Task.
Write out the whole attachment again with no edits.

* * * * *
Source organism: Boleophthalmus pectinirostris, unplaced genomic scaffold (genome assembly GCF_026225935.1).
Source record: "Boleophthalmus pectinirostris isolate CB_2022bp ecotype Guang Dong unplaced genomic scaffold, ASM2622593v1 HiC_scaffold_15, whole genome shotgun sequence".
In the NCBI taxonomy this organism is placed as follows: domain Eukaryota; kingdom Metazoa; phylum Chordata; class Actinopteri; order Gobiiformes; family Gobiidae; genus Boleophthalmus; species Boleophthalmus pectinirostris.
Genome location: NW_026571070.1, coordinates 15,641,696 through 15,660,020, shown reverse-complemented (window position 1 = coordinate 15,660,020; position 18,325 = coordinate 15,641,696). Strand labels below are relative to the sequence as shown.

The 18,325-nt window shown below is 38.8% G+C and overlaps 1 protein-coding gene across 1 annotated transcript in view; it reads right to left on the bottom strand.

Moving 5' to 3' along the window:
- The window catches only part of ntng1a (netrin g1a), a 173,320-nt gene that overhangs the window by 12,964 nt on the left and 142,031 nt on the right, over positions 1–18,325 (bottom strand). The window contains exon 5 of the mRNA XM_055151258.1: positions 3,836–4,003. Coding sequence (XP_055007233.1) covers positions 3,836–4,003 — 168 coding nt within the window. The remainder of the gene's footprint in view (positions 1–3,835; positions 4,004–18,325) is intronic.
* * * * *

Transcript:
Source organism: Boleophthalmus pectinirostris, unplaced genomic scaffold (genome assembly GCF_026225935.1).
Source record: "Boleophthalmus pectinirostris isolate CB_2022bp ecotype Guang Dong unplaced genomic scaffold, ASM2622593v1 HiC_scaffold_15, whole genome shotgun sequence".
In the NCBI taxonomy this organism is placed as follows: domain Eukaryota; kingdom Metazoa; phylum Chordata; class Actinopteri; order Gobiiformes; family Gobiidae; genus Boleophthalmus; species Boleophthalmus pectinirostris.
Genome location: NW_026571070.1, coordinates 15,641,696 through 15,660,020, shown reverse-complemented (window position 1 = coordinate 15,660,020; position 18,325 = coordinate 15,641,696). Strand labels below are relative to the sequence as shown.

The 18,325-nt window shown below is 38.8% G+C and overlaps 1 protein-coding gene across 1 annotated transcript in view; it reads right to left on the bottom strand.

Moving 5' to 3' along the window:
- The window catches only part of ntng1a (netrin g1a), a 173,320-nt gene that overhangs the window by 12,964 nt on the left and 142,031 nt on the right, over positions 1–18,325 (bottom strand). The window contains exon 5 of the mRNA XM_055151258.1: positions 3,836–4,003. Coding sequence (XP_055007233.1) covers positions 3,836–4,003 — 168 coding nt within the window. The remainder of the gene's footprint in view (positions 1–3,835; positions 4,004–18,325) is intronic.